*  we could continue like this through all the registers, but somethimes its quicker to stop and restart at another register
     *  Wire.endTransmission(); ends our current transmission and tells the IC to implement what we told it
     *  register address 0x00 holds the value that states whether the pins on bank A are an input or output
     *  register address 0x01 holds the value that states whether the pins on bank B are an input or output
     *  register address 0x12 holds the value that states whether the pins on bank A are high or low
     *  register address 0x13 holds the value that states whether the pins on bank B are high or low
    */
      for (IC_loop = 0; IC_loop < 4; IC_loop++) { // simple loop goes round 4 times
        switch (IC_loop) {                        // the value that selects which IC we write to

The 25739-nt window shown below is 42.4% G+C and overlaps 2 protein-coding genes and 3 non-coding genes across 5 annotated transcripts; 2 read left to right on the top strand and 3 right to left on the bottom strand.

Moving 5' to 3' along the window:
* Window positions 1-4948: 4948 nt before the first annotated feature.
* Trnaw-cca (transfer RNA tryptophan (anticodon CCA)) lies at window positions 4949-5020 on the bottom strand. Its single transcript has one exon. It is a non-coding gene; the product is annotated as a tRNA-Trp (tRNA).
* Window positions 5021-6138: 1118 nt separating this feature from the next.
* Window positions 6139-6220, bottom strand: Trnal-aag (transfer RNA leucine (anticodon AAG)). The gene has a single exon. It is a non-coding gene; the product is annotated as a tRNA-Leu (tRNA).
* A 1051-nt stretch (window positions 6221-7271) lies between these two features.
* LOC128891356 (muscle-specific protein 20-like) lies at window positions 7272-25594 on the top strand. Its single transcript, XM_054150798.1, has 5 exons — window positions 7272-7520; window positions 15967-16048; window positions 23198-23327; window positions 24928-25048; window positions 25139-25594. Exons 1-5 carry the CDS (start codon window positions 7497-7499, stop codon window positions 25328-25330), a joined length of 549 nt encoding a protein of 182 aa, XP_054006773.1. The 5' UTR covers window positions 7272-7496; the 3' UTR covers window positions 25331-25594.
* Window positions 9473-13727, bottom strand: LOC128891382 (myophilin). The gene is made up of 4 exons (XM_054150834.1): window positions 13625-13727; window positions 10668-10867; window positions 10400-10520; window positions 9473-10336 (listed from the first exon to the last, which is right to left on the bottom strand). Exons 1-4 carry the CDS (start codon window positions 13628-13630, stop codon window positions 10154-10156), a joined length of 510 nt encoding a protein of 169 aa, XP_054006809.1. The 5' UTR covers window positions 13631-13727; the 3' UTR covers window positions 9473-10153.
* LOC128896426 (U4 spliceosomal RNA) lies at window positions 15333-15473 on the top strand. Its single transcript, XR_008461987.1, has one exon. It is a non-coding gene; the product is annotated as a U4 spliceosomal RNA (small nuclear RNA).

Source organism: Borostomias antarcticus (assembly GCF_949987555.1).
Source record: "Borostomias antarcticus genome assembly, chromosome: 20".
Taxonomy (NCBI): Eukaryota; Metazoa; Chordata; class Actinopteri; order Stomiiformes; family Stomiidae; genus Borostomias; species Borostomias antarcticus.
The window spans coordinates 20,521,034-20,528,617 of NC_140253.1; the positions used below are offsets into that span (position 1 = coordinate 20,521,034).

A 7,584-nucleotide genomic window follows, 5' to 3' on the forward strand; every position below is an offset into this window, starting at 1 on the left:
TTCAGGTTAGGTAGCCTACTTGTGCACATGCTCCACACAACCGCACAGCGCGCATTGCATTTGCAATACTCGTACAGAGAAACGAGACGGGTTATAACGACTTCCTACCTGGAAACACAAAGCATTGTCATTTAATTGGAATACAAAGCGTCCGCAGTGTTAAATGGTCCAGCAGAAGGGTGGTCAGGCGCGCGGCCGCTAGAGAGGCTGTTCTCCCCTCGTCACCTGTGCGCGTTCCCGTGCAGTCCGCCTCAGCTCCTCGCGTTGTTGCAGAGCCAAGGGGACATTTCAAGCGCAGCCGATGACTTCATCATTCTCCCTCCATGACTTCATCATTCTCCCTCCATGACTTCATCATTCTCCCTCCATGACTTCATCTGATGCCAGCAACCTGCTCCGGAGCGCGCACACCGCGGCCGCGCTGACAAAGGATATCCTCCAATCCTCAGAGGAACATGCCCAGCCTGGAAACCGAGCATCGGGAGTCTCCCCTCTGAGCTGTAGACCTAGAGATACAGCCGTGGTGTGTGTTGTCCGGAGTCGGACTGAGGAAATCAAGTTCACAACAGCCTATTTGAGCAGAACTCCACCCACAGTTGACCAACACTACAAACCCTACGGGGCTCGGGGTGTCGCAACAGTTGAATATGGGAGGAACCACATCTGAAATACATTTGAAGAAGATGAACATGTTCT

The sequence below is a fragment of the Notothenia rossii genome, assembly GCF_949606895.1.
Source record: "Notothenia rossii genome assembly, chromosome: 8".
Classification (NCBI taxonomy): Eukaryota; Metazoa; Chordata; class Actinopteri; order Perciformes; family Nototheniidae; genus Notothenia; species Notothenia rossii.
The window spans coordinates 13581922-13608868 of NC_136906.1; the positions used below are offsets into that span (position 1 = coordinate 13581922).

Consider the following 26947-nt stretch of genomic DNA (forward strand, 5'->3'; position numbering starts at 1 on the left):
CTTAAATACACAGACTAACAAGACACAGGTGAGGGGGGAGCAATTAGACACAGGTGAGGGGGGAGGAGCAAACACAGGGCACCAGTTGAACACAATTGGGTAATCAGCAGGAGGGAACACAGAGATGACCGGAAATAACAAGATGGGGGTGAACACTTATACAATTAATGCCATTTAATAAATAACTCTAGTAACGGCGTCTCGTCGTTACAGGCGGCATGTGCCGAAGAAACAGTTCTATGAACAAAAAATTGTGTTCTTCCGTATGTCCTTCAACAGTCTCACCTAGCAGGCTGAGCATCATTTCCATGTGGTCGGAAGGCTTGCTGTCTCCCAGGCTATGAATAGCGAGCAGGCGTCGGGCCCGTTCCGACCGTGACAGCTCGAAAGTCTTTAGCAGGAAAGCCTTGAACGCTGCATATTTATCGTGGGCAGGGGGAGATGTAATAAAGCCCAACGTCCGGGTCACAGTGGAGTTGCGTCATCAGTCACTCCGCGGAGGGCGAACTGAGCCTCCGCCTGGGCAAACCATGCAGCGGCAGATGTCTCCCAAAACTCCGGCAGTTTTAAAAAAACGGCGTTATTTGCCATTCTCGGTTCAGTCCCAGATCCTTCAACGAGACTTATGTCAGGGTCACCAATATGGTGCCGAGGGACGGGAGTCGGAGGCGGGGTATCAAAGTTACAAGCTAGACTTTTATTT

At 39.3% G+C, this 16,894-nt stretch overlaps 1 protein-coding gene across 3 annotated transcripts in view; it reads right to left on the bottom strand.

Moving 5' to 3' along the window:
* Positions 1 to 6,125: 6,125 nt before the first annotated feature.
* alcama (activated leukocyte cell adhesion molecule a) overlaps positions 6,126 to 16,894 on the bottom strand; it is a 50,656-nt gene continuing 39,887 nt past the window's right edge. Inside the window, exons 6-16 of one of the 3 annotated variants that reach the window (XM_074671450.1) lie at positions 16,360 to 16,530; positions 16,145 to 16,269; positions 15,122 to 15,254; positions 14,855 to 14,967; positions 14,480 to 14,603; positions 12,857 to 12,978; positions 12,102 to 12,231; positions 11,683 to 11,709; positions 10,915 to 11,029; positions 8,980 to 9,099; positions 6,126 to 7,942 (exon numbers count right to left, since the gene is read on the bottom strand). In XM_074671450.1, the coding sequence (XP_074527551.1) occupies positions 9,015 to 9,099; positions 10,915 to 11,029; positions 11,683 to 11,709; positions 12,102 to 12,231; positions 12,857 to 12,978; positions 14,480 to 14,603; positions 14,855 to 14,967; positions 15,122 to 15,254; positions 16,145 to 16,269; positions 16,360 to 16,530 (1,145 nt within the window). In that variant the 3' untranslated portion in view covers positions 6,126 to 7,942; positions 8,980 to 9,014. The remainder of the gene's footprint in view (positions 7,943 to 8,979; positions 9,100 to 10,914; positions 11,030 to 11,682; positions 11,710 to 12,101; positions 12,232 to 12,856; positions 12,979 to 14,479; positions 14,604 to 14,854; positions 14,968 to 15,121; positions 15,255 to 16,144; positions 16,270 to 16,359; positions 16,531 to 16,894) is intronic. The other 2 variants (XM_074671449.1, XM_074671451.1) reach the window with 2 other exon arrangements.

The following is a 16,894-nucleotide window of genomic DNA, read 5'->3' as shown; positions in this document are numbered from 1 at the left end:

case 0:
            Wire.beginTransmission(0x20);         // start transmission to IC 1
            break;
          case 1:
            Wire.beginTransmission(0x21);         // start transmission to IC 2
            break;
          case 2:
            Wire.beginTransmission(0x22);         // start transmission to IC 3
            break;
          case 3:
            Wire.beginTransmission(0x23);         // start transmission to IC 4
            break;
        }
        /* sets MCP23017 pins on both A & B banks as outputs -
        the same as pinMode(<pin>, OUTPUT); but does all 8 pins on that bank at the same time
        */